God’s mighty power overcomes humanly impossible obstacles.
20 which he worked in Christ, raising him from the
dead and seating him at his right hand in the heavens,
One continuous action
21 far above every principality, authority, power, and dominion,
Angelic beings who were thought to control the world and who were created through the wisdom of God.
and every name that is named not only in this age but also in the one to come.
No present or future force or power can block God’s work.
22 And he put all things beneath his feet and gave him as head over all
things to the church, 23 which is his body, the fullness of the one who
fills all things in every way.
The Church is the body, Christ is the head.
Gospel - Matthew 28:16-20
Commentators have said that this brief ending (this is the closing
verses of Matthew’s gospel) is so rich that it would be hard to
say more or greater things in the same number of words. It has been
called an anticipated parousia, a partial fulfillment of Daniel’s
vision of the Son of Man (Daniel 7 & 8). Its genre combines
elements of an Old Testament enthronement pattern with an apostolic
16 The eleven disciples
This number alludes to Judas’ defection.
went to Galilee, to the mountain to which Jesus had ordered them.
No mountain has been previously mentioned in this gospel. The location
of the mountain need not be sought; it falls in the same category as
the mountain upon which Jesus was tempted (Matthew 4:8), the sermon on
the mount (Matthew 5:1), and the mount of transfiguration (Matthew
17:1). A mountain is symbolic of revelation, a kind of Galilean Sinai.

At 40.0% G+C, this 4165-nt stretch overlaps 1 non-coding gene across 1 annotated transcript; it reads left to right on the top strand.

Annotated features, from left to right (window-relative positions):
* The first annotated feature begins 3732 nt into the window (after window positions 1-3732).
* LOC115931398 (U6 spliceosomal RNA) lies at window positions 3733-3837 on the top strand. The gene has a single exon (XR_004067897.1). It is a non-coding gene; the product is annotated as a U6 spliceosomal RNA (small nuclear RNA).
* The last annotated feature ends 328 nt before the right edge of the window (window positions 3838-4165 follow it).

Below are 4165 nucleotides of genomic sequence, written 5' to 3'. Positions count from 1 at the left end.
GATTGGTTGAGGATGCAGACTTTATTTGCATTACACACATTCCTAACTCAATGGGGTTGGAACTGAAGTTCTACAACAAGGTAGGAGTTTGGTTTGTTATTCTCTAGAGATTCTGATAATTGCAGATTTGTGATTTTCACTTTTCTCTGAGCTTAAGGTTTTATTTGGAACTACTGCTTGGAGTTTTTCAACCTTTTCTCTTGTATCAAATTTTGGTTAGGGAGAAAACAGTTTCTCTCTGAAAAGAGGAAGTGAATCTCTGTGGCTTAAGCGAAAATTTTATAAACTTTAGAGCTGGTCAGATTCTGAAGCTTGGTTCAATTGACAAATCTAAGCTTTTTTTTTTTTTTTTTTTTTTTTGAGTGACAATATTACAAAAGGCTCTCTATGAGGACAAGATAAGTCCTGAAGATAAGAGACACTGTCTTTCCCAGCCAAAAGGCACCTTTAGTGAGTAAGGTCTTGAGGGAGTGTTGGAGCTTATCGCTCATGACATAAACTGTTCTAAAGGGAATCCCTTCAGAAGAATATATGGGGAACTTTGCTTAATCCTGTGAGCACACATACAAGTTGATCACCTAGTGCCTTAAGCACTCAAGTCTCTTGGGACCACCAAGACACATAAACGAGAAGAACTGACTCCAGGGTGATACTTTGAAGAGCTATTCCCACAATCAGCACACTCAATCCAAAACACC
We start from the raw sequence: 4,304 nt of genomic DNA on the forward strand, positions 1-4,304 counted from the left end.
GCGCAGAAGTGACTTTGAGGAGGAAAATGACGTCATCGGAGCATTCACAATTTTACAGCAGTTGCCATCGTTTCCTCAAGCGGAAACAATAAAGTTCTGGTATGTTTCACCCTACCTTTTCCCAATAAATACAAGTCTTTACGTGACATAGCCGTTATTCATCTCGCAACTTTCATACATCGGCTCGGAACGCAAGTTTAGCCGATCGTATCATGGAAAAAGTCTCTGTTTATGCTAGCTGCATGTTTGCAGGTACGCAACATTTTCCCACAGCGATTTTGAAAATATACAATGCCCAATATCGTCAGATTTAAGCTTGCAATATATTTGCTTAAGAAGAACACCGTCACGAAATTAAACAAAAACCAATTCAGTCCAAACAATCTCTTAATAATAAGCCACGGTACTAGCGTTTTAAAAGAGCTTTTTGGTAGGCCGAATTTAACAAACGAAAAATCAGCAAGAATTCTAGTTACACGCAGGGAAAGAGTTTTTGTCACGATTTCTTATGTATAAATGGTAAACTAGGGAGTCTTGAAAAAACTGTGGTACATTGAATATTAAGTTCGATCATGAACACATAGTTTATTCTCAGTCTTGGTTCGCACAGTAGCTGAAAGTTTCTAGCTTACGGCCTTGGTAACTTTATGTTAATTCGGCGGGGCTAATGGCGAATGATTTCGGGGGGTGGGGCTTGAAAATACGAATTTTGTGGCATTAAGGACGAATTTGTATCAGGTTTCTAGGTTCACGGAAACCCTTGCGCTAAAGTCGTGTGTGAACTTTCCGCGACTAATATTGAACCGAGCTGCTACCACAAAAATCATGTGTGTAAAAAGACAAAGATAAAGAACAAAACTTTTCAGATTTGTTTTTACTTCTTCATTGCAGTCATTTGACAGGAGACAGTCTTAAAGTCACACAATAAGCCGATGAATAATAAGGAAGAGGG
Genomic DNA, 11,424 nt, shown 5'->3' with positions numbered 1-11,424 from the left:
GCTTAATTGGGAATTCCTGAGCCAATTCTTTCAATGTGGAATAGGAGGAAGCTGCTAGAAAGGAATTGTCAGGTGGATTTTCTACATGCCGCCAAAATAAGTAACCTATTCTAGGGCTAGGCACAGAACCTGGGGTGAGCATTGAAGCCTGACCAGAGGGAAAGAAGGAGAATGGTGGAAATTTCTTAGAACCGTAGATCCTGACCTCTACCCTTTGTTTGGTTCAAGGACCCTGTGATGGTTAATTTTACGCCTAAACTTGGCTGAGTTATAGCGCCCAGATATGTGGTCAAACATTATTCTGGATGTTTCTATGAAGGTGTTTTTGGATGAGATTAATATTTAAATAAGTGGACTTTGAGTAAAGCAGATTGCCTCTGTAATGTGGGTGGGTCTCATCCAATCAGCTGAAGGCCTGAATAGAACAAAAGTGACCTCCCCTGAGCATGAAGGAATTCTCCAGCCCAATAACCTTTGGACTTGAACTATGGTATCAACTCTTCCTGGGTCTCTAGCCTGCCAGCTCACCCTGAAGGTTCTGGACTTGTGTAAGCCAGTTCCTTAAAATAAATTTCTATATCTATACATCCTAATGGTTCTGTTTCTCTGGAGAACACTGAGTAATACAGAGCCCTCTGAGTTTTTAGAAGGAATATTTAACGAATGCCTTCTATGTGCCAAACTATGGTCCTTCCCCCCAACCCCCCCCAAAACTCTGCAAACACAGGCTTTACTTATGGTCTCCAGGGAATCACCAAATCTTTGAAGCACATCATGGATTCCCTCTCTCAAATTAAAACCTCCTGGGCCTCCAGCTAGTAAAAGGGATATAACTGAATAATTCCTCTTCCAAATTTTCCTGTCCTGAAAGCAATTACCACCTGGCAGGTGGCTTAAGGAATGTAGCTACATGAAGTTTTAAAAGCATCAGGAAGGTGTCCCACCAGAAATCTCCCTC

17 When they saw him, they worshiped, but they doubted.
Their worship shows their faith, yet this is mingled with doubt –
a common psychological experience which gives hope to us moderns. The
mention of doubt on the part of some is a candid observation (recall
that other gospel accounts refer to “doubting Thomas”).
Through all the resurrection stories there runs the idea that those who
saw Jesus did not recognize Him. The disciples see an appearance of the
risen Jesus, but it is His words rather than His looks which are
stressed in this narrative.
18 Then Jesus approached and said to them, “All
power in heaven and on earth has been given to me.
Note the past tense. It is God who has bestowed divine authority on
Jesus as Son of Man. This authority is that of the kingdom of God (see
Matthew 6:10; Daniel 7:14; 2 Chronicles 36:23).
19 Go, therefore,
This great missionary commission concerns the present. The general
command is to make disciples and then there are two subordinate clauses
which explain how this is to be done: baptize, and teach.
and make disciples of all nations,
This universal call applies to all people of all cultures; even Jewish people who are not yet disciples.
baptizing them in the name of the Father, and of the Son, and of the holy Spirit,
This is the first mention of the Trinitarian formula. Baptism admits one to the Church.
20 teaching them to observe all that I have commanded you.
The disciples are to carry on Jesus’ teaching ministry, thus
laying the foundation for Christian education, theology, and other
intellectual work. Teaching follows baptism – once admitted to
the Church, the work of the faithful is just beginning.
And behold, I am with you always, until the end of the age.”
The task of baptizing and teaching all nations is so daunting that
there is a promise of continual support. The gift of the Holy Spirit is
not explicitly mentioned here in contrast to John 20:22 and Acts 2:1-4
(see also Matthew 18:20). Jesus is Emmanuel, the divine presence
(shekinah) with His people as they make decisions, study, pray, preach,
baptize and teach.
There is no mention of an ascension in this gospel. It must be assumed
that it coincided with the resurrection. On hearing the words of our
Gospel today, we should bear in mind that the authority of the Church,
which is given it for the salvation of mankind, comes directly from
Jesus the Christ, and that this authority, in the sphere of faith and
morals, is above any other authority on earth.
St. Charles Borromeo Catholic Church, Picayune, MS http://www.scborromeo.org